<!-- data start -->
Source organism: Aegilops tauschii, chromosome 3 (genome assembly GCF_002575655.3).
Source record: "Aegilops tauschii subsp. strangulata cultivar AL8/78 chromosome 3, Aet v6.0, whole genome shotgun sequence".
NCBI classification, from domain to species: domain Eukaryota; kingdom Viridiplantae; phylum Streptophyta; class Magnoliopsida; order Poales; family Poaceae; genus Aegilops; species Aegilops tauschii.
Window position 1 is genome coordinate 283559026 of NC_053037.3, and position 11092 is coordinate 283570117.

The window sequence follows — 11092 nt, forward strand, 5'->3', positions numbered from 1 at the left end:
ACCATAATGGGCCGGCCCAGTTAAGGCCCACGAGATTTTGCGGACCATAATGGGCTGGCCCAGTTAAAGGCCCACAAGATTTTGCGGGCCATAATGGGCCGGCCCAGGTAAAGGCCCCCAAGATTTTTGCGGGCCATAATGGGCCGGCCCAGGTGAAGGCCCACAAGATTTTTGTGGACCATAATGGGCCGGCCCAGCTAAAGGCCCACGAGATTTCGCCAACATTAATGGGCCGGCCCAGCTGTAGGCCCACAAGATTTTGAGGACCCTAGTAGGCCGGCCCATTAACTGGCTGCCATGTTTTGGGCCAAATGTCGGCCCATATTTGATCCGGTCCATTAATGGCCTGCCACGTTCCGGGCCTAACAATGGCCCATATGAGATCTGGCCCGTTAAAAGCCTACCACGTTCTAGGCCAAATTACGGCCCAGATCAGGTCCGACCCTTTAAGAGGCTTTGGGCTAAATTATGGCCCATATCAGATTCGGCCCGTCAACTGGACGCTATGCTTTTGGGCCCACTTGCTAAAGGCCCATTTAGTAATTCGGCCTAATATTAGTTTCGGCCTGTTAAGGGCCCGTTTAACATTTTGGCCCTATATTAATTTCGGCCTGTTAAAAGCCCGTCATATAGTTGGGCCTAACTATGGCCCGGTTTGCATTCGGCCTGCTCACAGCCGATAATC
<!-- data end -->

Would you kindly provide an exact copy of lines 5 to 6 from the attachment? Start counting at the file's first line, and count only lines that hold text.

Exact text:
The window sequence follows — 11092 nt, forward strand, 5'->3', positions numbered from 1 at the left end:
ACCATAATGGGCCGGCCCAGTTAAGGCCCACGAGATTTTGCGGACCATAATGGGCTGGCCCAGTTAAAGGCCCACAAGATTTTGCGGGCCATAATGGGCCGGCCCAGGTAAAGGCCCCCAAGATTTTTGCGGGCCATAATGGGCCGGCCCAGGTGAAGGCCCACAAGATTTTTGTGGACCATAATGGGCCGGCCCAGCTAAAGGCCCACGAGATTTCGCCAACATTAATGGGCCGGCCCAGCTGTAGGCCCACAAGATTTTGAGGACCCTAGTAGGCCGGCCCATTAACTGGCTGCCATGTTTTGGGCCAAATGTCGGCCCATATTTGATCCGGTCCATTAATGGCCTGCCACGTTCCGGGCCTAACAATGGCCCATATGAGATCTGGCCCGTTAAAAGCCTACCACGTTCTAGGCCAAATTACGGCCCAGATCAGGTCCGACCCTTTAAGAGGCTTTGGGCTAAATTATGGCCCATATCAGATTCGGCCCGTCAACTGGACGCTATGCTTTTGGGCCCACTTGCTAAAGGCCCATTTAGTAATTCGGCCTAATATTAGTTTCGGCCTGTTAAGGGCCCGTTTAACATTTTGGCCCTATATTAATTTCGGCCTGTTAAAAGCCCGTCATATAGTTGGGCCTAACTATGGCCCGGTTTGCATTCGGCCTGCTCACAGCCGATAATC